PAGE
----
Book review: The Vampyre Family: Passion, Envy and The Curse of Byron by Andrew McConnell Stott

By Pam Norfolk
The famous meeting of literary minds at the Villa Diodati in the stormy summer of 1816 has always read like the Gothic novel it spawned.

This iconic juncture in the lives of troubled poets Lord Byron and Percy Bysshe Shelley, along with Shelley’s lover Mary Godwin, gave birth to a series of personal tragedies, the classic novel Frankenstein, the embryo of an authorship dispute and a scandalous story as powerful today as it was 200 years ago.

But there were two others at the notorious gathering on the shores of Lake Geneva, two victims of the cult of celebrity whose lives would be blighted by events both before and after a legendary wet weekend of intense creativity and steamy sexual tensions.

In The Vampyre Family, an elegant and dynamic re-telling of a familiar story, Andrew McConnell Stott focuses on the demise of Byron’s doomed camp followers… his teenage travelling companion and doctor John Polidori, and Mary’s stepsister Claire Clairmont.

Claire, already pregnant to the ‘mad, bad and dangerous’ Byron, will face rejection and then the death of their daughter Allegra aged just five, whilst Polidori, disillusioned by the failure of his own literary ambitions and heavily in debt, will kill himself by drinking acid.

McConnell Stott, Professor of English at the University at Buffalo, argues that it was as much the corrosive Romantic obsession with fame as the turbulent wake of cruel, self-absorbed literary giant Byron that ‘infected them forever.’

For these two hapless young people, the caustic flame of celebrity brought only pain, and helped to mould them into the archetypes of ‘grievance,’ a destructive sense of bitterness that would become increasingly recognisable as the 19th century progressed.

By fusing the biographies of the five characters who played out that centuries-old Swiss drama, and viewing their lives and times from an inspired new perspective, McConnell Stott imparts fresh insight and vitality to the popular parable of genius, madness and suffering.

By the spring of 1816, 28-year-old Byron was the greatest poet of his generation and the most famous man in Britain but his personal life was in meltdown. With the jeers of a hostile crowd still echoing in his ears, he fled to Europe leaving behind mounting debts, rumours of an affair with his half-sister Augusta and his angry, humiliated wife Annabella.

With him was his inexperienced personal physician John Polidori who had only been in service with the poet for a week and who harboured literary aspirations of his own.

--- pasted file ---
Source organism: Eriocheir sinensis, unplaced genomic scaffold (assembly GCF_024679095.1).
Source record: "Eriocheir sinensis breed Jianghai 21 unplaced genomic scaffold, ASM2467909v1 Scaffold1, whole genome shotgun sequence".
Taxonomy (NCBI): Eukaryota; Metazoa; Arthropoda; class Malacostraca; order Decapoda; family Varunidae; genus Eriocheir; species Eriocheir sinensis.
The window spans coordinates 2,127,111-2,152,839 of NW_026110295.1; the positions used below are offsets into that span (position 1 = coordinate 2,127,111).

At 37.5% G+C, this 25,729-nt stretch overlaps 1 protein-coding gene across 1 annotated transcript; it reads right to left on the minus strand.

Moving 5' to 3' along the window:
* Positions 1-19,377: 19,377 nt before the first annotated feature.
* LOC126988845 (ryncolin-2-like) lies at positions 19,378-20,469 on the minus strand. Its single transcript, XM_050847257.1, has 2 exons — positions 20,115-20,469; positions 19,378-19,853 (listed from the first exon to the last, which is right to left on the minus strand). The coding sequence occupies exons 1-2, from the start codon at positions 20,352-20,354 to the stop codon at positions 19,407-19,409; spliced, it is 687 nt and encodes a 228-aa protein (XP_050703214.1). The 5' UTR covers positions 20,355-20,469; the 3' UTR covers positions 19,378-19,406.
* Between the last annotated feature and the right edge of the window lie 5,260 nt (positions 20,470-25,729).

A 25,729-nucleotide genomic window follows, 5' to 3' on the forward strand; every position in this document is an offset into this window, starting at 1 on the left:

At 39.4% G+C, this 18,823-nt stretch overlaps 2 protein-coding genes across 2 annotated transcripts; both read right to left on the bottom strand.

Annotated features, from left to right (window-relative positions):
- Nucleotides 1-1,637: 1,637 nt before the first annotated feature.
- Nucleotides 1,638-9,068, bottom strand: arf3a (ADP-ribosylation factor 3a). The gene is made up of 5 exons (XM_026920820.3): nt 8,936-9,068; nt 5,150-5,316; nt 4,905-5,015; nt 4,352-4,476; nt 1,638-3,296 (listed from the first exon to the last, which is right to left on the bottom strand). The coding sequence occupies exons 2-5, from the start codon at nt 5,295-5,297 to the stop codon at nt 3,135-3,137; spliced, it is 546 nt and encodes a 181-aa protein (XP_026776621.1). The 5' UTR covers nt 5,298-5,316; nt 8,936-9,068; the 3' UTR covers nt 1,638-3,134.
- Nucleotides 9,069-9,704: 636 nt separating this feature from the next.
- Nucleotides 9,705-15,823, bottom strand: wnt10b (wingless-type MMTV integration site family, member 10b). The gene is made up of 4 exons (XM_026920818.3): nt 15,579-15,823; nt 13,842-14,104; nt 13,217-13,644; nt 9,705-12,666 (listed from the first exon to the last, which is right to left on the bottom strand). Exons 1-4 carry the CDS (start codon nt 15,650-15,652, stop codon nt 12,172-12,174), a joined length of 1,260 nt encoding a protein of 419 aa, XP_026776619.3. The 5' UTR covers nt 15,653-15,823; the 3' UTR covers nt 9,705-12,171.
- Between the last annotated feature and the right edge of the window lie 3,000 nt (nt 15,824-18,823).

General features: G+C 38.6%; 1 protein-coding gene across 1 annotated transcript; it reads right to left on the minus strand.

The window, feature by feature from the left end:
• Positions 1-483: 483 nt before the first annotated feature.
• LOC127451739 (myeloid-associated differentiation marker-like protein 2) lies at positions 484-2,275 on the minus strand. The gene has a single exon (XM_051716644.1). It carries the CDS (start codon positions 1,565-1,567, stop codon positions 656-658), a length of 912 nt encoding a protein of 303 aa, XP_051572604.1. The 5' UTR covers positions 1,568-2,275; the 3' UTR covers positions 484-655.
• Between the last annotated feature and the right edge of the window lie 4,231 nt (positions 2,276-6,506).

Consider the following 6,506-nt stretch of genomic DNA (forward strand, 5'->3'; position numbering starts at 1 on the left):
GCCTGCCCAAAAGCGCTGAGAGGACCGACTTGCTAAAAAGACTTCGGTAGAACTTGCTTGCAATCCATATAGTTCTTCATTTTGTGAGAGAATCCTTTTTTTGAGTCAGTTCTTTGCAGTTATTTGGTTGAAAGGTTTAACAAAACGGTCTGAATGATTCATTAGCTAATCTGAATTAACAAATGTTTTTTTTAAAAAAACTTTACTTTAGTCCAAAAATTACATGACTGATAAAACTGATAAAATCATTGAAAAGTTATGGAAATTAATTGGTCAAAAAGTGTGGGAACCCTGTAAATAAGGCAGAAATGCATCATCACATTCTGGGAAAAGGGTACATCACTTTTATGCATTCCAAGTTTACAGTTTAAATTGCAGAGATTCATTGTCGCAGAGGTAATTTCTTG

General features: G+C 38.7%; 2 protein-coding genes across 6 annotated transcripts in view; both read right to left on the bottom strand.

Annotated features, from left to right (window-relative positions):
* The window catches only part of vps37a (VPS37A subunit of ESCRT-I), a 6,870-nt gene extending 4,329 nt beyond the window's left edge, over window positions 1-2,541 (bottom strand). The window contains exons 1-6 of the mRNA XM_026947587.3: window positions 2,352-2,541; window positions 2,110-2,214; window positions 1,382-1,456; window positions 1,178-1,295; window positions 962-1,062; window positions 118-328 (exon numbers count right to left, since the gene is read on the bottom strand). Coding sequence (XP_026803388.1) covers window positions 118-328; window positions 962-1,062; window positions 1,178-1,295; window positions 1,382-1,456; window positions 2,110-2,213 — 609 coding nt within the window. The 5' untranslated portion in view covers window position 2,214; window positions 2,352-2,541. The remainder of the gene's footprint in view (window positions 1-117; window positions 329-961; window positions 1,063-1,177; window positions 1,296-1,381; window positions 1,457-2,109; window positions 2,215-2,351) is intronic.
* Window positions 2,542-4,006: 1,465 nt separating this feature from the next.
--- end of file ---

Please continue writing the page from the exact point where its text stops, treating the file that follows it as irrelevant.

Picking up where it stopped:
Handsome, dark-haired Polidori, who looked more Byronic than Byron and dressed in the same flamboyant style as his master, quickly took the opportunity to show Byron his own work, three plays written as a medical student and more precious to him than his profession.

When Polidori found his prized plays mocked mercilessly rather than praised, the seeds of their ill-fated future relationship were sown before they had even left the shores of England.

In hot pursuit of Byron was the pregnant Claire Clairmont, accompanied by Mary Godwin and her married lover Shelley who were also running away from scandal at home. For three months in a summer of rain, storms and sexual tensions, this party of young bohemians met regularly at their neighbouring villas near Lake Geneva.

Inevitably, it also became a period of extraordinary creativity culminating in Byron’s famous ghost story challenge, Mary’s Gothic masterpiece Frankenstein, Byron’s poem Childe Harold, Shelley’s ode Mont Blanc and Polidori’s short story The Vampyre, one of the inspirations for Bram Stoker’s classic book Dracula.

The Swiss sojourn guaranteed immortality for Byron and the Shelleys but for Clairmont and Polidori, it was the start of a slippery downward slope. Five years later, after The Vampyre had been erroneously and controversially published under Byron’s name, Polidori took a fatal dose of prussic acid.

Allegra, Clairmont’s daughter by Byron, died of typhus in the convent where she lived even though her father had pledged to keep her in his care. Clairmont spent the rest of her long life declaring that ‘only a few minutes of pleasure’ with Byron had given her ‘a lifetime of trouble.’

Through immaculate research and lively, accessible prose, McConnell Stott reveals both the myths and the realities of the Romantics legend through the prism of Clairmont and Polidori, allowing us to witness how their adoration and devotion to Byron’s bright star turned to disappointment and despair.

As many have already surmised and as the author exposes so powerfully, Byron, ‘a human tiger slaking his thirst for inflicting pain,’ the intellectually gifted but impractical Shelley and the not-so-saintly Mary were all flawed geniuses, arrogant, egotistical, insensitive and intensely human.

Those who came within their orbit risked being burned and no one knew better than Byron the fierce and yet fleeting nature of celebrity.

‘Love, fame, ambition, avarice – ’tis the same,
Each idle – and all ill – and none the worst –
For all are meteors with a different name.’
(Canongate, hardback, £25)
Pam Norfolk

About Pam Norfolk: Born In Lancaster and educated at Queen Elizabeth School in Kirkby Lonsdale, Cumbria, Pam Norfolk (née Wolfendale) trained as a journalist on a newspaper in Morecambe. For over 30 years, she has worked as a reporter and sub-editor on various evening newspapers as well as a national newspaper, gaining a first-class degree in English along the way and now book reviewing for over 20 North West of England newspapers, including the Lancashire Evening Post. She is married to fellow journalist John Norfolk and has three children and two granddaughters.